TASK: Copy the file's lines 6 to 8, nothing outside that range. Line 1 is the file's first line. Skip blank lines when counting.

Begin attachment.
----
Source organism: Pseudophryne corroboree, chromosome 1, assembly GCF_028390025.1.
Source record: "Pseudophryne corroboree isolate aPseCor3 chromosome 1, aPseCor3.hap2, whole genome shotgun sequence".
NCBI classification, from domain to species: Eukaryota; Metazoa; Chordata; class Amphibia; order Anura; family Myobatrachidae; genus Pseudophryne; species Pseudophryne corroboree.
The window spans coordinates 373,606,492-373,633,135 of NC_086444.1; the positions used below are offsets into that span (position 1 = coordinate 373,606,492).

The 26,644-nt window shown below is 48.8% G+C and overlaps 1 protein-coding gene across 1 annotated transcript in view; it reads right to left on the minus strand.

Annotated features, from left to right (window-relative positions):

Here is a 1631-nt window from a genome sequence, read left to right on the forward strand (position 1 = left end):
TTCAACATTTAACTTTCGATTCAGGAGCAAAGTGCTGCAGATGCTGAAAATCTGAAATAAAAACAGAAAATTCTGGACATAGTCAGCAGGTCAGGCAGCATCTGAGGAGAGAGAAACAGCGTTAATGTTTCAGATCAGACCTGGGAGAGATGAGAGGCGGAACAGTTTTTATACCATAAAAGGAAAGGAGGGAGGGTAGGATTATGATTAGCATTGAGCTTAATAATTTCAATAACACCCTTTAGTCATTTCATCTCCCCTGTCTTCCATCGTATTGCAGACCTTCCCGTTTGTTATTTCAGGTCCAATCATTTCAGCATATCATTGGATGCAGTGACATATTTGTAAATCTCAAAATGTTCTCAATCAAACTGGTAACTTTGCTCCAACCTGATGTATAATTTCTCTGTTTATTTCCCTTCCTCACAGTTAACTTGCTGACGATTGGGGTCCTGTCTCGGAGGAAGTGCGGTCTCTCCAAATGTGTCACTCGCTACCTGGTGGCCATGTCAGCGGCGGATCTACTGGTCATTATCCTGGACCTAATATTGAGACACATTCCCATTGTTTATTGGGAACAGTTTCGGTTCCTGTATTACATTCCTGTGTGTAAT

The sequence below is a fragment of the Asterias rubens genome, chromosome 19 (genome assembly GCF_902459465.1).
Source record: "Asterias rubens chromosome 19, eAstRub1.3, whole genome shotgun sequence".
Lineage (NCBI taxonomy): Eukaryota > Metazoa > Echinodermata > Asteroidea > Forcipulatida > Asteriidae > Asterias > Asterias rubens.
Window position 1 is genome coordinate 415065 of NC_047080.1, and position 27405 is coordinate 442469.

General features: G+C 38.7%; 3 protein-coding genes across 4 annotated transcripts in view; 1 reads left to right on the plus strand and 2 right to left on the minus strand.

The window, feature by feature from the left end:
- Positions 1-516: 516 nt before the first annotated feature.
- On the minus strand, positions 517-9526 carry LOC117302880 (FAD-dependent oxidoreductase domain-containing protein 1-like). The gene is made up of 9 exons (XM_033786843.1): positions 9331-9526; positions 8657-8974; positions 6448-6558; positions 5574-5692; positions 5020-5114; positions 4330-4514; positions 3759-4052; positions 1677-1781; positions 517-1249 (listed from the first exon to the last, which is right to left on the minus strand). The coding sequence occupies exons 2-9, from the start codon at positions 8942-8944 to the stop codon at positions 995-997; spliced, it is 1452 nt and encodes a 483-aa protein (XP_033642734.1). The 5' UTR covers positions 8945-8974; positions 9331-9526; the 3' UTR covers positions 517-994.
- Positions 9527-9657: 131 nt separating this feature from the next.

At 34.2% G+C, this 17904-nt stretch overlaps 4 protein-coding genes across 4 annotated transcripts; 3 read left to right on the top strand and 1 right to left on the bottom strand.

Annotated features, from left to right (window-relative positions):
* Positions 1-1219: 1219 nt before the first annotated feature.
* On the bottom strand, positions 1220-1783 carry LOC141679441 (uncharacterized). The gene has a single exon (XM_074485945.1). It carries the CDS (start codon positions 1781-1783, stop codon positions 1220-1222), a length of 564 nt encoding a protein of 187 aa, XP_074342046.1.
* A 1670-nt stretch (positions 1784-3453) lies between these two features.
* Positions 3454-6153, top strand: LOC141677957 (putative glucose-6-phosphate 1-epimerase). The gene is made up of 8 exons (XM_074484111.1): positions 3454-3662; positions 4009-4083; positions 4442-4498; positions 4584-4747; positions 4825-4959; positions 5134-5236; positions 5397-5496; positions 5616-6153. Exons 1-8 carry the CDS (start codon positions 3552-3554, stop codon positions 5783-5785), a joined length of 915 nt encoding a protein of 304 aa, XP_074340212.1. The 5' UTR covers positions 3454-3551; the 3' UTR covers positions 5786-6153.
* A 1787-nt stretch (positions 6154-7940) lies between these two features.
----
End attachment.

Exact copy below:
Annotated features, from left to right (window-relative positions):

Here is a 1631-nt window from a genome sequence, read left to right on the forward strand (position 1 = left end):
TTCAACATTTAACTTTCGATTCAGGAGCAAAGTGCTGCAGATGCTGAAAATCTGAAATAAAAACAGAAAATTCTGGACATAGTCAGCAGGTCAGGCAGCATCTGAGGAGAGAGAAACAGCGTTAATGTTTCAGATCAGACCTGGGAGAGATGAGAGGCGGAACAGTTTTTATACCATAAAAGGAAAGGAGGGAGGGTAGGATTATGATTAGCATTGAGCTTAATAATTTCAATAACACCCTTTAGTCATTTCATCTCCCCTGTCTTCCATCGTATTGCAGACCTTCCCGTTTGTTATTTCAGGTCCAATCATTTCAGCATATCATTGGATGCAGTGACATATTTGTAAATCTCAAAATGTTCTCAATCAAACTGGTAACTTTGCTCCAACCTGATGTATAATTTCTCTGTTTATTTCCCTTCCTCACAGTTAACTTGCTGACGATTGGGGTCCTGTCTCGGAGGAAGTGCGGTCTCTCCAAATGTGTCACTCGCTACCTGGTGGCCATGTCAGCGGCGGATCTACTGGTCATTATCCTGGACCTAATATTGAGACACATTCCCATTGTTTATTGGGAACAGTTTCGGTTCCTGTATTACATTCCTGTGTGTAAT